@SUBHEAD = JBR RECORDER
``The recorder is stereophonic, with two totally independent channels. A
third central track records a reference signal of 5,461 Hz. This signal is
used later on in the playback system as a reference, in order to correct for
``The recording speed is 15/16 ips. This speed is stabilized by an optical
encoder system. In order to save energy and to reduce radiation as much as
possible, no erasing head is provided. For basically the same reasons, and to
ensure that the tapes remain genuine, there is also no playback facility
provided on the recorder.
``Special Kudelski cassettes are used to provide two hours non stop recording
autonomy. A set of three ``N'' size batteries are used allowing ten hours of
``Even though the detectablility is minimal, the bias frequency is of 32KHz
and has thus the same radiation as a quartz watch. The recorder weight is
less than 200 grams, includes its cassette and batteries, and is really
pocket size with cover: 110.2 x 62.6 x 20.8 mm (4.34: x 2.46" x 0.82").
Miniature microphone and remote controls are available with different length
So-called tape recorder detectors normally detect the presence of the ``bias
oscillator'' in tape recorders. By using a non-standard and one that is also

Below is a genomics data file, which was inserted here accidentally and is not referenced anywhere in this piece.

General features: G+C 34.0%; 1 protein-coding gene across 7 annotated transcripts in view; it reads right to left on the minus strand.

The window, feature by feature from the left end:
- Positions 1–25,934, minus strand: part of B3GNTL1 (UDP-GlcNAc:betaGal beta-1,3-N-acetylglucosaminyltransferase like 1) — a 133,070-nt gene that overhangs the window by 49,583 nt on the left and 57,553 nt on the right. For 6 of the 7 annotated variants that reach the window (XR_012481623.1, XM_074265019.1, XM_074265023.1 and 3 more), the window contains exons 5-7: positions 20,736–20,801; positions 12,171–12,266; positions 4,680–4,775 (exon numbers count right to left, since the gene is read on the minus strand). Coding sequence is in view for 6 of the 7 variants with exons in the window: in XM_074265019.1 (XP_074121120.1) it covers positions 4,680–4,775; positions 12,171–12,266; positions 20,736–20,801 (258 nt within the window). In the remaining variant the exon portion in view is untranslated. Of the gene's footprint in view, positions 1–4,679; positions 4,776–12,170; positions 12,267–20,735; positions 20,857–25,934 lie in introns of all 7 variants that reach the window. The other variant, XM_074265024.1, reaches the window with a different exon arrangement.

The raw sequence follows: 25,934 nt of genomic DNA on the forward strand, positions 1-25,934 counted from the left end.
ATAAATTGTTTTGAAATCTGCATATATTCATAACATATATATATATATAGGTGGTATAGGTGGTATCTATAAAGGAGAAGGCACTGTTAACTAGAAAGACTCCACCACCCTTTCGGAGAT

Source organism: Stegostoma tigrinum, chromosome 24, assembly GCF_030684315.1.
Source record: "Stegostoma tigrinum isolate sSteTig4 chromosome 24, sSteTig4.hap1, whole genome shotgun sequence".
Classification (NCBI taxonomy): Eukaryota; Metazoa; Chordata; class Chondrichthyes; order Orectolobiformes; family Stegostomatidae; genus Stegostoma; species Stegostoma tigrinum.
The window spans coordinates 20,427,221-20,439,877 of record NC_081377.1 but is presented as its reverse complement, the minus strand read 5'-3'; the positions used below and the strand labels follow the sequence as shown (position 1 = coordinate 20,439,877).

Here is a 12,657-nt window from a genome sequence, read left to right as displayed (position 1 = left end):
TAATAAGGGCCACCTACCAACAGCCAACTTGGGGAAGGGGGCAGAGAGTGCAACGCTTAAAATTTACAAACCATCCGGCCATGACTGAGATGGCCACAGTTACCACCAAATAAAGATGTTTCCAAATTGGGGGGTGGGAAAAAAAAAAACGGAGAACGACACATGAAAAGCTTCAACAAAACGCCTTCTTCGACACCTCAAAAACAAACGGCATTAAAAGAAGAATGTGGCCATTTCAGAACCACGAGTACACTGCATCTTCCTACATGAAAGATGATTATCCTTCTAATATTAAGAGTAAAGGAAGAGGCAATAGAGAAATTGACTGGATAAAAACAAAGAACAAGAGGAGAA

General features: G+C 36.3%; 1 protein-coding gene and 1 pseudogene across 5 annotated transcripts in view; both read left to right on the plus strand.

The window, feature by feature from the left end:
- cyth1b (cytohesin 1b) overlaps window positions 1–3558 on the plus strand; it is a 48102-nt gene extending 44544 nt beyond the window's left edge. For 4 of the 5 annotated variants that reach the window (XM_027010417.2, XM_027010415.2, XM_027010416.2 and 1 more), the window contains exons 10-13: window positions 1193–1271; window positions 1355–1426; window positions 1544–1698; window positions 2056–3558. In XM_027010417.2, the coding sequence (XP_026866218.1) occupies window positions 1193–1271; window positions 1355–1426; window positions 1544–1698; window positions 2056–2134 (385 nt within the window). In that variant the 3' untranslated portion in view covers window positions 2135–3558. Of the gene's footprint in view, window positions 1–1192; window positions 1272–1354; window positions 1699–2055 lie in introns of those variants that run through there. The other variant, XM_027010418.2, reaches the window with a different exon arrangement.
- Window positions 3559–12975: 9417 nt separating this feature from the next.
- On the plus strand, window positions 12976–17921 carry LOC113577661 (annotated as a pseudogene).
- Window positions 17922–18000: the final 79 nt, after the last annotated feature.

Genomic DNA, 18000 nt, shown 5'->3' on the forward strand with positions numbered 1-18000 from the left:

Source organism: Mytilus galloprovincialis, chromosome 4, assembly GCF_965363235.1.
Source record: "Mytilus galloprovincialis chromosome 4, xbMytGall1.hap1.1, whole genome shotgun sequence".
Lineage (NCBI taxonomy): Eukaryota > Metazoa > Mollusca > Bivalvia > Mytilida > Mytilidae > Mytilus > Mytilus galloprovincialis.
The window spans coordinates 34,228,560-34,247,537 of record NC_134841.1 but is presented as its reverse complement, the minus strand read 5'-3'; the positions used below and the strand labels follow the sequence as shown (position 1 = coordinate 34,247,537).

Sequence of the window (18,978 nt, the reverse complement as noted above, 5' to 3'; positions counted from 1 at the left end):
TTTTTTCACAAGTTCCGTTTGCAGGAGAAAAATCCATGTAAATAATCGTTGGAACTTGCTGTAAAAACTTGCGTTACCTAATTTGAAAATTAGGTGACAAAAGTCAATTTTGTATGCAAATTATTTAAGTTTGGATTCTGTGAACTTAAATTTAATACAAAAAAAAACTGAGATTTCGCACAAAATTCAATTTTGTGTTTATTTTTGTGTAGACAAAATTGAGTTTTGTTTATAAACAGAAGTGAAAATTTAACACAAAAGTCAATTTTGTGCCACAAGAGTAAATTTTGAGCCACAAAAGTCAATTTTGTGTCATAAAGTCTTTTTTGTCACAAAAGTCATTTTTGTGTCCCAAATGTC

commonly used by other common devices makes detection by such a means more
@SUBHEAD = JBR Specifications:
SIZE (L x W x H): 110.2 x 62.6 x 20.8mm, with cover: 4.34" x 2.46" x 0.82"
with cover & plugs: 110.2 x 64.3 x 20.8mm / 4.34" x 2.53" x 0.82"
Weight: Recorder with cover: 143 g, Cassette with 2 hr tape: 22 g, Batteries,
3 pcs: 29 g, Microphones including 4' cable, 2 pcs: 30 g, Remote control, 3'
cable:18 g. Total weight: 242 g.
Environment: Operating position: Any, Temperature: 0 C to 40 C (32 F to
104F). Humidity: 20% to 95% non-condensing.
Power Supply: Supply voltage: 2.7 to 5V DC, nominal 4.5 V. ``Batt OK''
indicator threshold: 3.4V. Battery standard type: ASA ''N'', ANSI ``L20'',
IEC ``LR1''. Current consumption - start of tape: 40mA typical, - end of
tape: 50ma typical.
TAPE: Tape transport: without capstan, constant speed. Tape type: chromium
dioxide in special JBR cassette. Tape width: 3.81 mm (0.150"). Tape Thickness
(total): 9u (0.35mil) 120 min. 12u (0.48mil) 90 min. Max recording time: 2
hours. Audio tracks: 1.20mm x 2. Control tract (center): 0.40 mm. Track
spacing: 0.50 mm. Nominal tape speed: 2.38 cm/s (15/16ips). Tape speed
accuracy: better than +/- 2%. Wow and flutter: typ. 2.5% peak-to-peak, NAB (=
DIN 45507) weighted. Start time: less than 4 seconds
Inputs: 2 microphone inputs. Maximum input level: 60 mV RMS. Audio indicator
threshold: 30 mV RMS input -3 dB on tape. Input impedance: 80 K. Microphone
sensitivity: 10 mV/PA (1 Pa=10 ubar). Maximum SPL: 110 dB (0 dB SPL = 20
uPa). Signal to noise ratio, unexpanded: better than 51 dB ASA A weighted.
Frequency response: 170 Hz to 4.5 kHz +/- 3dB. Total harmonic distortion:
less than 3%. Compression ratio: 2:1 in dB. Compressor operating range: 80 dB